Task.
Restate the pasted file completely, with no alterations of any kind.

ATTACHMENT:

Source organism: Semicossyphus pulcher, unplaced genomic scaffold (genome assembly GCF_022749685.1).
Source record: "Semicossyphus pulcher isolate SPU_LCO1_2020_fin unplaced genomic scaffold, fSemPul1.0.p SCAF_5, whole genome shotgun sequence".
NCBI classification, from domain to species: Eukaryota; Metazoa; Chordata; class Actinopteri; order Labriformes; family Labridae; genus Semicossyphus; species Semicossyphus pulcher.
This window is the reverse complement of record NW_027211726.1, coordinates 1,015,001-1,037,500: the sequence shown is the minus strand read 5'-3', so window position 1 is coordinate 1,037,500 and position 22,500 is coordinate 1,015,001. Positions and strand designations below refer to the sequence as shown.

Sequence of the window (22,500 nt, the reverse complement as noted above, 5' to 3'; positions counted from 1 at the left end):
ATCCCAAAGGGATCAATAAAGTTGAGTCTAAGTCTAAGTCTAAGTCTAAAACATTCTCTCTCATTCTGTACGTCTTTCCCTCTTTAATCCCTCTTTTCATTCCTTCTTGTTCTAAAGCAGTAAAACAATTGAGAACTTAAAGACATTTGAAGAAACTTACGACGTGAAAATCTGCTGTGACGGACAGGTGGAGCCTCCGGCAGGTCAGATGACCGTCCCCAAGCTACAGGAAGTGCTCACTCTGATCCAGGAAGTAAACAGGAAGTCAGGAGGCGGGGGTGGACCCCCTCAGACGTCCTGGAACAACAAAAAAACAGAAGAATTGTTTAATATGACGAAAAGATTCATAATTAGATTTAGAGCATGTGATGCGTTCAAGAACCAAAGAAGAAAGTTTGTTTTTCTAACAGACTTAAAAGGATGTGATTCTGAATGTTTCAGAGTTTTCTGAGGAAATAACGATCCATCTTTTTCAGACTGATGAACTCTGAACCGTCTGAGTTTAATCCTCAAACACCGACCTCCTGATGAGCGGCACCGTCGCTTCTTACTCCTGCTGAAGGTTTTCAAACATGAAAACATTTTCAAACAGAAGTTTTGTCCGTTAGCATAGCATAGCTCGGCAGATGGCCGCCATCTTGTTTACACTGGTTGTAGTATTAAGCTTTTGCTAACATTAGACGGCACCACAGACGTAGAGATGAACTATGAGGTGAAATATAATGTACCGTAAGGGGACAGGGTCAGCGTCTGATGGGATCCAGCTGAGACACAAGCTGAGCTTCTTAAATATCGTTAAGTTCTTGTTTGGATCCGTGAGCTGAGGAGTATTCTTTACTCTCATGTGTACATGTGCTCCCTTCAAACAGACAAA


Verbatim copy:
Source organism: Semicossyphus pulcher, unplaced genomic scaffold (genome assembly GCF_022749685.1).
Source record: "Semicossyphus pulcher isolate SPU_LCO1_2020_fin unplaced genomic scaffold, fSemPul1.0.p SCAF_5, whole genome shotgun sequence".
NCBI classification, from domain to species: Eukaryota; Metazoa; Chordata; class Actinopteri; order Labriformes; family Labridae; genus Semicossyphus; species Semicossyphus pulcher.
This window is the reverse complement of record NW_027211726.1, coordinates 1,015,001-1,037,500: the sequence shown is the minus strand read 5'-3', so window position 1 is coordinate 1,037,500 and position 22,500 is coordinate 1,015,001. Positions and strand designations below refer to the sequence as shown.

Sequence of the window (22,500 nt, the reverse complement as noted above, 5' to 3'; positions counted from 1 at the left end):
ATCCCAAAGGGATCAATAAAGTTGAGTCTAAGTCTAAGTCTAAGTCTAAAACATTCTCTCTCATTCTGTACGTCTTTCCCTCTTTAATCCCTCTTTTCATTCCTTCTTGTTCTAAAGCAGTAAAACAATTGAGAACTTAAAGACATTTGAAGAAACTTACGACGTGAAAATCTGCTGTGACGGACAGGTGGAGCCTCCGGCAGGTCAGATGACCGTCCCCAAGCTACAGGAAGTGCTCACTCTGATCCAGGAAGTAAACAGGAAGTCAGGAGGCGGGGGTGGACCCCCTCAGACGTCCTGGAACAACAAAAAAACAGAAGAATTGTTTAATATGACGAAAAGATTCATAATTAGATTTAGAGCATGTGATGCGTTCAAGAACCAAAGAAGAAAGTTTGTTTTTCTAACAGACTTAAAAGGATGTGATTCTGAATGTTTCAGAGTTTTCTGAGGAAATAACGATCCATCTTTTTCAGACTGATGAACTCTGAACCGTCTGAGTTTAATCCTCAAACACCGACCTCCTGATGAGCGGCACCGTCGCTTCTTACTCCTGCTGAAGGTTTTCAAACATGAAAACATTTTCAAACAGAAGTTTTGTCCGTTAGCATAGCATAGCTCGGCAGATGGCCGCCATCTTGTTTACACTGGTTGTAGTATTAAGCTTTTGCTAACATTAGACGGCACCACAGACGTAGAGATGAACTATGAGGTGAAATATAATGTACCGTAAGGGGACAGGGTCAGCGTCTGATGGGATCCAGCTGAGACACAAGCTGAGCTTCTTAAATATCGTTAAGTTCTTGTTTGGATCCGTGAGCTGAGGAGTATTCTTTACTCTCATGTGTACATGTGCTCCCTTCAAACAGACAAA